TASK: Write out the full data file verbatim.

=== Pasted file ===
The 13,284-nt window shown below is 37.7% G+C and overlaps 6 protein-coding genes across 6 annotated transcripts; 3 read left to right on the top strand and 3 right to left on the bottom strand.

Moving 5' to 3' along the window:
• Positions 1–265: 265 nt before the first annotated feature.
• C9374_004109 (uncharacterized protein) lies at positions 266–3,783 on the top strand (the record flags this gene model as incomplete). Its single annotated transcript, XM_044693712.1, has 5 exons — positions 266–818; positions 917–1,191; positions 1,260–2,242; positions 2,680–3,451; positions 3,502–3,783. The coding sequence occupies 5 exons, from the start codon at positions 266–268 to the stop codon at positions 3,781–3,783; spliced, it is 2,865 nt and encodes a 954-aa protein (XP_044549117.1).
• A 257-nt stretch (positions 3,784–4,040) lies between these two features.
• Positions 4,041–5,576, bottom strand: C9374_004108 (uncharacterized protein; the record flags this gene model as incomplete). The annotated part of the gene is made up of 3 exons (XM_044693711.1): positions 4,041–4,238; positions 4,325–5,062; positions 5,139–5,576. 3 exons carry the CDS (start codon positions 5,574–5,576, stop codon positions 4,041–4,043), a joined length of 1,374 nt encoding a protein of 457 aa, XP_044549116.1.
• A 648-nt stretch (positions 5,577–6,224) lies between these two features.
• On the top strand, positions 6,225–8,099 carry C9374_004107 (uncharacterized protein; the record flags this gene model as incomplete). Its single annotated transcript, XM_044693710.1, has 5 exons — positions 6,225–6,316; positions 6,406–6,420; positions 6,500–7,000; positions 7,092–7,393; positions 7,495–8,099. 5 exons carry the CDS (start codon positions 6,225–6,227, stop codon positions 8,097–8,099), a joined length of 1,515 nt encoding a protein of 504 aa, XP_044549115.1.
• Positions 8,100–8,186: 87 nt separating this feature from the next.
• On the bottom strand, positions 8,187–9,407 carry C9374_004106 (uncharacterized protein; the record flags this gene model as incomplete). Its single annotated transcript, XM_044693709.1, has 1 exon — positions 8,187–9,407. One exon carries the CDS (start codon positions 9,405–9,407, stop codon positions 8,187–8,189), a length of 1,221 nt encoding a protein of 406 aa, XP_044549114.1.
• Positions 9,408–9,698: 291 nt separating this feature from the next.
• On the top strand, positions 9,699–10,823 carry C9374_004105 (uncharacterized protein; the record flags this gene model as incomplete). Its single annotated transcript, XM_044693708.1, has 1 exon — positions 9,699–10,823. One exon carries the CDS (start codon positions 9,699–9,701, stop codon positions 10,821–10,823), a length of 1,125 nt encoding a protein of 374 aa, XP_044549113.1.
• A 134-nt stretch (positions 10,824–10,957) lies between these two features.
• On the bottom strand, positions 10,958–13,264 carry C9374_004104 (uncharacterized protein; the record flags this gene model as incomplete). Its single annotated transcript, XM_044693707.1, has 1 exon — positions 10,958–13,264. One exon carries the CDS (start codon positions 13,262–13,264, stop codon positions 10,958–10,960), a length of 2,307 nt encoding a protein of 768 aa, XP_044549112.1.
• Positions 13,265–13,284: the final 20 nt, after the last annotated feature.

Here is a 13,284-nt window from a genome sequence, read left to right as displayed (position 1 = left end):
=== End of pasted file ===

The 13,284-nt window shown below is 37.7% G+C and overlaps 6 protein-coding genes across 6 annotated transcripts; 3 read left to right on the top strand and 3 right to left on the bottom strand.

Moving 5' to 3' along the window:
• Positions 1–265: 265 nt before the first annotated feature.
• C9374_004109 (uncharacterized protein) lies at positions 266–3,783 on the top strand (the record flags this gene model as incomplete). Its single annotated transcript, XM_044693712.1, has 5 exons — positions 266–818; positions 917–1,191; positions 1,260–2,242; positions 2,680–3,451; positions 3,502–3,783. The coding sequence occupies 5 exons, from the start codon at positions 266–268 to the stop codon at positions 3,781–3,783; spliced, it is 2,865 nt and encodes a 954-aa protein (XP_044549117.1).
• A 257-nt stretch (positions 3,784–4,040) lies between these two features.
• Positions 4,041–5,576, bottom strand: C9374_004108 (uncharacterized protein; the record flags this gene model as incomplete). The annotated part of the gene is made up of 3 exons (XM_044693711.1): positions 4,041–4,238; positions 4,325–5,062; positions 5,139–5,576. 3 exons carry the CDS (start codon positions 5,574–5,576, stop codon positions 4,041–4,043), a joined length of 1,374 nt encoding a protein of 457 aa, XP_044549116.1.
• A 648-nt stretch (positions 5,577–6,224) lies between these two features.
• On the top strand, positions 6,225–8,099 carry C9374_004107 (uncharacterized protein; the record flags this gene model as incomplete). Its single annotated transcript, XM_044693710.1, has 5 exons — positions 6,225–6,316; positions 6,406–6,420; positions 6,500–7,000; positions 7,092–7,393; positions 7,495–8,099. 5 exons carry the CDS (start codon positions 6,225–6,227, stop codon positions 8,097–8,099), a joined length of 1,515 nt encoding a protein of 504 aa, XP_044549115.1.
• Positions 8,100–8,186: 87 nt separating this feature from the next.
• On the bottom strand, positions 8,187–9,407 carry C9374_004106 (uncharacterized protein; the record flags this gene model as incomplete). Its single annotated transcript, XM_044693709.1, has 1 exon — positions 8,187–9,407. One exon carries the CDS (start codon positions 9,405–9,407, stop codon positions 8,187–8,189), a length of 1,221 nt encoding a protein of 406 aa, XP_044549114.1.
• Positions 9,408–9,698: 291 nt separating this feature from the next.
• On the top strand, positions 9,699–10,823 carry C9374_004105 (uncharacterized protein; the record flags this gene model as incomplete). Its single annotated transcript, XM_044693708.1, has 1 exon — positions 9,699–10,823. One exon carries the CDS (start codon positions 9,699–9,701, stop codon positions 10,821–10,823), a length of 1,125 nt encoding a protein of 374 aa, XP_044549113.1.
• A 134-nt stretch (positions 10,824–10,957) lies between these two features.
• On the bottom strand, positions 10,958–13,264 carry C9374_004104 (uncharacterized protein; the record flags this gene model as incomplete). Its single annotated transcript, XM_044693707.1, has 1 exon — positions 10,958–13,264. One exon carries the CDS (start codon positions 13,262–13,264, stop codon positions 10,958–10,960), a length of 2,307 nt encoding a protein of 768 aa, XP_044549112.1.
• Positions 13,265–13,284: the final 20 nt, after the last annotated feature.

Here is a 13,284-nt window from a genome sequence, read left to right as displayed (position 1 = left end):